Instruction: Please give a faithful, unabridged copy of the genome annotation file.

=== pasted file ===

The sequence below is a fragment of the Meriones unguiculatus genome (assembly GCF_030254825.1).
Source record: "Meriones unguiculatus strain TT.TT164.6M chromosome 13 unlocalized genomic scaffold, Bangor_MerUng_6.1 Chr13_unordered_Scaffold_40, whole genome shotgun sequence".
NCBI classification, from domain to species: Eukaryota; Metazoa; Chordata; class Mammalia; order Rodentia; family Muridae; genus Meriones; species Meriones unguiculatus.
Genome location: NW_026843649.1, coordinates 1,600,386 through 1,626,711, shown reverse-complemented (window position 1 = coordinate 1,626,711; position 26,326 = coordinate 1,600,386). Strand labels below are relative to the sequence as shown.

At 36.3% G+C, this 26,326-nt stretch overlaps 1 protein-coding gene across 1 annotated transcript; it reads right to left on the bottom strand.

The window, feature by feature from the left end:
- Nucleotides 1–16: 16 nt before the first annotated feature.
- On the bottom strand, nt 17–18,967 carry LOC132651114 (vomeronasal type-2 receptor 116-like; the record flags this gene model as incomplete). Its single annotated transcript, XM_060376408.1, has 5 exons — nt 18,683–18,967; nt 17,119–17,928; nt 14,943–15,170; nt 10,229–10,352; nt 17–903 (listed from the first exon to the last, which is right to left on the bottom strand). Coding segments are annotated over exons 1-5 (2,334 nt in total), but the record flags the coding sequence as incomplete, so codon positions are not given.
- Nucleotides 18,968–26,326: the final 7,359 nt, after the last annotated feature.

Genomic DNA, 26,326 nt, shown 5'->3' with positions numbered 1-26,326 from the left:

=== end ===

The sequence below is a fragment of the Meriones unguiculatus genome (assembly GCF_030254825.1).
Source record: "Meriones unguiculatus strain TT.TT164.6M chromosome 13 unlocalized genomic scaffold, Bangor_MerUng_6.1 Chr13_unordered_Scaffold_40, whole genome shotgun sequence".
NCBI classification, from domain to species: Eukaryota; Metazoa; Chordata; class Mammalia; order Rodentia; family Muridae; genus Meriones; species Meriones unguiculatus.
Genome location: NW_026843649.1, coordinates 1,600,386 through 1,626,711, shown reverse-complemented (window position 1 = coordinate 1,626,711; position 26,326 = coordinate 1,600,386). Strand labels below are relative to the sequence as shown.

At 36.3% G+C, this 26,326-nt stretch overlaps 1 protein-coding gene across 1 annotated transcript; it reads right to left on the bottom strand.

The window, feature by feature from the left end:
- Nucleotides 1–16: 16 nt before the first annotated feature.
- On the bottom strand, nt 17–18,967 carry LOC132651114 (vomeronasal type-2 receptor 116-like; the record flags this gene model as incomplete). Its single annotated transcript, XM_060376408.1, has 5 exons — nt 18,683–18,967; nt 17,119–17,928; nt 14,943–15,170; nt 10,229–10,352; nt 17–903 (listed from the first exon to the last, which is right to left on the bottom strand). Coding segments are annotated over exons 1-5 (2,334 nt in total), but the record flags the coding sequence as incomplete, so codon positions are not given.
- Nucleotides 18,968–26,326: the final 7,359 nt, after the last annotated feature.

Genomic DNA, 26,326 nt, shown 5'->3' with positions numbered 1-26,326 from the left: